24p is necessary if you want film cadence. If you only want a film "look" then 24p is discretionary. We use it on occasion; if you want to shoot 24p you need to practice your camera moves a lot. If you're shooting high action such as ball-based sports, martial arts, etc, 24p isn't suited for a lot of that kind of thing unless you're willing to up the shutter.
Most television commercials are 24p, most movies are 24p, but in broadcast, most of that 24p ends up in a 60i signal, contrary to popular belief. Only a handful of broadcasters are shipping a progressive signal, so it's a total myth that acquiring in 24p for standard HD broadcast is "better." It gets interlaced at some point or another in most cases.
24p is a tool, a functionary just like anything else. Some people are religious about having some particular filter on their camera at all times, others are seriously religious about "it has to be 24p." Both are ridiculous, IMO. They're tools. Nothing more. 24p is an overabused tool, but a good tool nonetheless.

Quote:
Originally Posted by Floris van Eck
Which brings me to another point, how does Vegas differ from other NLE programs... I quickly looked at the demo and it looked quite different then lets say Adobe Production Studio or Avid Xpress Pro. As I am coming from Final Cut, and am switching to PC, I am free to choose a NLE program. Vegas is an option, but I do not have any idea what it is capable of, and how it compares.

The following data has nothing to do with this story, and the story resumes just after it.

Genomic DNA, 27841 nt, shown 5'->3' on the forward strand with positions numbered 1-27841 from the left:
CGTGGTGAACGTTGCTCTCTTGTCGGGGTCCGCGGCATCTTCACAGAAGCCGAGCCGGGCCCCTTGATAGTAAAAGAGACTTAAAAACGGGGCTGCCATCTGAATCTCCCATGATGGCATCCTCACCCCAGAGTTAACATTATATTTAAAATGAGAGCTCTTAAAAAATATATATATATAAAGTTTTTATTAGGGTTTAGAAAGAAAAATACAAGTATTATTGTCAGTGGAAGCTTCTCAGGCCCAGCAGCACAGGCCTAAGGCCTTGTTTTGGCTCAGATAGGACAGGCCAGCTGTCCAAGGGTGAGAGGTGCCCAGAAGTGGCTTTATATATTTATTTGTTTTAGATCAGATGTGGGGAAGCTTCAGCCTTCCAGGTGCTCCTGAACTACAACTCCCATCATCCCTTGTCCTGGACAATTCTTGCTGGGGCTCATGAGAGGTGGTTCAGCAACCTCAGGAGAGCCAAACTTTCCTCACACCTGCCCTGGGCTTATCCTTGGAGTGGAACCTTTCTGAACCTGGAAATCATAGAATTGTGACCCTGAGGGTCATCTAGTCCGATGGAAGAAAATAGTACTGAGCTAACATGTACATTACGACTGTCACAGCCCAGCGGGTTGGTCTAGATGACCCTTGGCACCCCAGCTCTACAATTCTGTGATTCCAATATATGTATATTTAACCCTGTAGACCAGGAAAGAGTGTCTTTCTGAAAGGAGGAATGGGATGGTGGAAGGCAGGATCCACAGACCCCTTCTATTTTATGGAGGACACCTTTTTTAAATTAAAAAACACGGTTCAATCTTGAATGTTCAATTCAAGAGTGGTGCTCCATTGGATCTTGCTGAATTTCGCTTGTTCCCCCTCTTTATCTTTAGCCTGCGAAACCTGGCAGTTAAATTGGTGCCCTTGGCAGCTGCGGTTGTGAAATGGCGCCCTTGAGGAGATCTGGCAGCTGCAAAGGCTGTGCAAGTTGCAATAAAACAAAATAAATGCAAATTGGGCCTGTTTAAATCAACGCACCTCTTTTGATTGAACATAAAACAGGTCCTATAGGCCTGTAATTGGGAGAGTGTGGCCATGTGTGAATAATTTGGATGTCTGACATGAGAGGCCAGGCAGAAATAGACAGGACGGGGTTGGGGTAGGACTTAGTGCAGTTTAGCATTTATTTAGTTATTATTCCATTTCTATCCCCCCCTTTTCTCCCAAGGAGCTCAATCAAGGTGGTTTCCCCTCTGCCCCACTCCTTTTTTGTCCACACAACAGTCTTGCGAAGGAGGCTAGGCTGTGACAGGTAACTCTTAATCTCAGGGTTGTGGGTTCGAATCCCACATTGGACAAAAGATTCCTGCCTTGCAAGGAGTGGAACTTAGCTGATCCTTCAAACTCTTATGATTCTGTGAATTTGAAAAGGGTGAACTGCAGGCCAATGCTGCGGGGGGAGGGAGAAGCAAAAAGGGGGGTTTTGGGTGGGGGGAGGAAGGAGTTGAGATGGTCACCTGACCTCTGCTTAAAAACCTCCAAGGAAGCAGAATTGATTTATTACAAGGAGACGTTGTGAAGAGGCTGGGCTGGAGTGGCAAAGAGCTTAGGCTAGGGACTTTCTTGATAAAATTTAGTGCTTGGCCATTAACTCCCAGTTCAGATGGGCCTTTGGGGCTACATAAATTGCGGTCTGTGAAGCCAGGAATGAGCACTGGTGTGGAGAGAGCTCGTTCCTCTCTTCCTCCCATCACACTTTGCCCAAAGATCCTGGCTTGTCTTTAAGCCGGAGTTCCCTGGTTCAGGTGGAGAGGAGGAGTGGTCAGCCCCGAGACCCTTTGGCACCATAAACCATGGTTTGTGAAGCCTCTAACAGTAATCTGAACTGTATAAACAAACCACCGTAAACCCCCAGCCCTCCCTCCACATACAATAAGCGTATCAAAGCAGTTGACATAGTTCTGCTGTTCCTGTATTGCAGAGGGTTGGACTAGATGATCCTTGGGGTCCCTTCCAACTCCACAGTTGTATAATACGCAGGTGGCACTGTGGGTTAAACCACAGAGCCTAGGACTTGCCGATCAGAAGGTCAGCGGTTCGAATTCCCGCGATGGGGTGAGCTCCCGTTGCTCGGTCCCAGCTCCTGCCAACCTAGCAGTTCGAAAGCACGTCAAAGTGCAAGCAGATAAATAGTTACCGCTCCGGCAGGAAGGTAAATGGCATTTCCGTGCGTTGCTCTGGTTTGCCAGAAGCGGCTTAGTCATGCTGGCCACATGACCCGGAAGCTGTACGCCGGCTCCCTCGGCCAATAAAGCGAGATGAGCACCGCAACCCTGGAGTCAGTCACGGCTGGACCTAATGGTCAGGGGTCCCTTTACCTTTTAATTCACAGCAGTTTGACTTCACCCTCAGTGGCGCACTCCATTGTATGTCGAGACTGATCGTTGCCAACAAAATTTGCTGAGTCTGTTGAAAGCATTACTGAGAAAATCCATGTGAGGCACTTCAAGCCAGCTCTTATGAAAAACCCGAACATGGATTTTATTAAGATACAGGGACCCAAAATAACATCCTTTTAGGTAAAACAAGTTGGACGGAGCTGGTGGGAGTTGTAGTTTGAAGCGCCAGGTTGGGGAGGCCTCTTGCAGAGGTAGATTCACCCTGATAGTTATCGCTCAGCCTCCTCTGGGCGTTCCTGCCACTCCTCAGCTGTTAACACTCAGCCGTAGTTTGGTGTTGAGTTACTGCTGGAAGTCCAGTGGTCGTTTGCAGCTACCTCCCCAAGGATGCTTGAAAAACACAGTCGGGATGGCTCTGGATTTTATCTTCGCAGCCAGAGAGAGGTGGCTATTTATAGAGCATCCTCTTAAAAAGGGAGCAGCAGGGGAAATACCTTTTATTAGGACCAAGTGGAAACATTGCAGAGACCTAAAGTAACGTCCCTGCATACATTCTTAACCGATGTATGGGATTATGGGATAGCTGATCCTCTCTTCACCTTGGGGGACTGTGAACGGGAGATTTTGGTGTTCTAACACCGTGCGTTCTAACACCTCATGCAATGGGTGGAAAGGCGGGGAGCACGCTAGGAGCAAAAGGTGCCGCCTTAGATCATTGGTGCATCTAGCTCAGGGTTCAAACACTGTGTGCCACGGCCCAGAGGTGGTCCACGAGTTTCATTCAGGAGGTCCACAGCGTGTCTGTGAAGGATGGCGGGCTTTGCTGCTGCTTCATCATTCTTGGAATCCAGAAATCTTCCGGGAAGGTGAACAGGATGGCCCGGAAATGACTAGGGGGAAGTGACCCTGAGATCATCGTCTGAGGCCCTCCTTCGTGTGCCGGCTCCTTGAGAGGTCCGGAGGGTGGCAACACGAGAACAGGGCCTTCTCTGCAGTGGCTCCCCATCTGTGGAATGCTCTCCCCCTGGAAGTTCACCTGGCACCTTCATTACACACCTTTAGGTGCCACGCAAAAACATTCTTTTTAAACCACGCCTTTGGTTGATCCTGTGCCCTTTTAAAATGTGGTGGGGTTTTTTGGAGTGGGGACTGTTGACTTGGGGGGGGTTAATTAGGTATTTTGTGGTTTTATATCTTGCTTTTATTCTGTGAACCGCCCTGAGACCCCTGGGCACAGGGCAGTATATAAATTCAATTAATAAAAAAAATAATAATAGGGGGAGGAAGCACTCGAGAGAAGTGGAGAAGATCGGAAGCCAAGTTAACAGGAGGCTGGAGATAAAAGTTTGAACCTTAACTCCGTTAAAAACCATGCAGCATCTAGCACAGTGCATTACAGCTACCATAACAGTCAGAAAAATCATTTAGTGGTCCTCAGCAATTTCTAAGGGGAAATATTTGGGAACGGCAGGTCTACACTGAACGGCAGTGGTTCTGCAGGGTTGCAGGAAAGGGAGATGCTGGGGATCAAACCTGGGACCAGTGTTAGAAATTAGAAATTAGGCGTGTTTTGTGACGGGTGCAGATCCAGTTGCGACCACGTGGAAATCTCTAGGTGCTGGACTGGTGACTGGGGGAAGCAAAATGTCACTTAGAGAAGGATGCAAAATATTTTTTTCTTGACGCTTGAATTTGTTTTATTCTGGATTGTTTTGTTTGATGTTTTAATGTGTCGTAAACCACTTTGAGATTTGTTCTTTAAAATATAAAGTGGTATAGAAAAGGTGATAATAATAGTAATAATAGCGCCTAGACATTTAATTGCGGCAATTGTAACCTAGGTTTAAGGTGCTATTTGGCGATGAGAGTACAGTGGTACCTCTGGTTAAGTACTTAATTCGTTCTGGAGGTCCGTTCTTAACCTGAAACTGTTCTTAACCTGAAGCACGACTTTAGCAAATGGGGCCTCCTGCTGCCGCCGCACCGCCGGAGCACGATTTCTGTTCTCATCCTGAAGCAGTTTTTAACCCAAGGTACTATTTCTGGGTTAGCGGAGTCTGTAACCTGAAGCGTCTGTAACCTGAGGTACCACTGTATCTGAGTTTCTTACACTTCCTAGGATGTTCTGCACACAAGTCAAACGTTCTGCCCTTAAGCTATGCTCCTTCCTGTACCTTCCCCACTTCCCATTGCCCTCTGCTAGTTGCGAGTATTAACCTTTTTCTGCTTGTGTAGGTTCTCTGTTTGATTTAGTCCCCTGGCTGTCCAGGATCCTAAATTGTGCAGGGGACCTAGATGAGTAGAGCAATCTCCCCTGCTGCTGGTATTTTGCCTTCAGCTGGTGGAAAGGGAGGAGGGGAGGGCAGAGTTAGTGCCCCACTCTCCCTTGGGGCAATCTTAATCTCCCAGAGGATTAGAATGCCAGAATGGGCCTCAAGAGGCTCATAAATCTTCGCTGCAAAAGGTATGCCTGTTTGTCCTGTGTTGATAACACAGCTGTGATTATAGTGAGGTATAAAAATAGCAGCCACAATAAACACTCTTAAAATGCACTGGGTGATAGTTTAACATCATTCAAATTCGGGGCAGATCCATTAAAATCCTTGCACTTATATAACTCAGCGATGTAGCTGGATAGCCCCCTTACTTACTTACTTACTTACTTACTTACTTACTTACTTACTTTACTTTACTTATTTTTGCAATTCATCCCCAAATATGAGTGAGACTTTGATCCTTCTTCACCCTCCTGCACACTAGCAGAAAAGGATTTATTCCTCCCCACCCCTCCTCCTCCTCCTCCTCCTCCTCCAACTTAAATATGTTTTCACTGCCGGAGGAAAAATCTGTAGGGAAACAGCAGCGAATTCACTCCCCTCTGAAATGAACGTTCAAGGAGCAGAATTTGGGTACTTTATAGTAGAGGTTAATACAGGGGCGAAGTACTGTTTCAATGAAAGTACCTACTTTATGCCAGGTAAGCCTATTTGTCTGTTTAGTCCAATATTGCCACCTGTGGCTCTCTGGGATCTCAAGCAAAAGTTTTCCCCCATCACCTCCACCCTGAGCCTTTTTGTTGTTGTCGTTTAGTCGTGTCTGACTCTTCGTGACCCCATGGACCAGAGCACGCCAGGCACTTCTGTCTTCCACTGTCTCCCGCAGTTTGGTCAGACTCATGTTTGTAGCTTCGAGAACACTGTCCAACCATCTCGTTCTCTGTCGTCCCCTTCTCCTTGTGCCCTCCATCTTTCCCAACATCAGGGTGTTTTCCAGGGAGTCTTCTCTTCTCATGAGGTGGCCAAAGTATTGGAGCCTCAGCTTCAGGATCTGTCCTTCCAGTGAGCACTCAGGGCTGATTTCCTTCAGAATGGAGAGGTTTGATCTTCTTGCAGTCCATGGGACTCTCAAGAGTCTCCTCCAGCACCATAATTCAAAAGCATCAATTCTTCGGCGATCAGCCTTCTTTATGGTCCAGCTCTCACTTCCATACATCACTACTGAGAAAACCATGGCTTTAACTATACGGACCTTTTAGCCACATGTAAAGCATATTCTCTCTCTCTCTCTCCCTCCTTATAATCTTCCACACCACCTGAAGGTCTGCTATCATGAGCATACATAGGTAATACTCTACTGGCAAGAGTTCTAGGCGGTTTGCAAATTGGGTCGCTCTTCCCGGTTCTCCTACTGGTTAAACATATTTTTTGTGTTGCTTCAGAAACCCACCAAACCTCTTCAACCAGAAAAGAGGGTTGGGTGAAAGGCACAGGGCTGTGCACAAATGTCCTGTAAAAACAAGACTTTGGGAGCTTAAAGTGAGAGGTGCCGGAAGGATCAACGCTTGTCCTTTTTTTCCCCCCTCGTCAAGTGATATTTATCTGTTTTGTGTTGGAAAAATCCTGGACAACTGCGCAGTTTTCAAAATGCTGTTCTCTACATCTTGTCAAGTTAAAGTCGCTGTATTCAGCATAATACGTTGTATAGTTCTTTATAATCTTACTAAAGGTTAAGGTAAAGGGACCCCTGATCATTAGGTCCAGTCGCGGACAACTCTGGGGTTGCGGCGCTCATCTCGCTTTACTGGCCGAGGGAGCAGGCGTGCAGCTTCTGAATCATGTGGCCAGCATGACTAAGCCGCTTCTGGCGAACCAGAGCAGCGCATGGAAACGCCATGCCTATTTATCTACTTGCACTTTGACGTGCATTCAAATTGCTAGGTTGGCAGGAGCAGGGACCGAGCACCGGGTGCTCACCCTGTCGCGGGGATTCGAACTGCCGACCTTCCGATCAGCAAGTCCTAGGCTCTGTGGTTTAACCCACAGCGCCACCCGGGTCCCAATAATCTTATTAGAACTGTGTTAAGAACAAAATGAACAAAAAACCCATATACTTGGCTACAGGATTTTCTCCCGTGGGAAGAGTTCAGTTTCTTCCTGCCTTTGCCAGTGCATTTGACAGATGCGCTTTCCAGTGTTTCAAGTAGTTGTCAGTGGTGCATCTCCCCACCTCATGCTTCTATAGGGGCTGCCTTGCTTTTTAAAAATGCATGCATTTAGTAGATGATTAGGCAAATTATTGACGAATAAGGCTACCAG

Maybe you can help me as you are a certified trainer.
What makes Vegas different? It's a workflow. It's a multitrack audio, video editor that also has compositing and encoding built in. It requires no hardware and runs on most any PC with incredible stability.
Outside of media management, Vegas is superior in workflow from *my* perspective. I use Vegas, FCS, Edius, and occasionally Premiere. Avid Express HD is virtually always up and running on at least one station here, but I'm not a certified trainer for Avid (yet). IMO, Avid has the best media management, but doesn't have a sound package worth looking at. Same can be said for any NLE; no NLE remotely touches Vegas on that point.
Vegas is agnostic. Mix any resolution with any framerate with any media format on the same timeline. It does very respectable conversion of interlaced to progressive, does an incredibly respectful conversion of 60i to 24p, and has reasonably good media management. But it's a tool. All of the tools out there are very similar overall in what they can do. It's the fringe features that only you as an individual can decide if it is best/necessary for you.
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Old September 29th, 2006, 01:29 PM   #24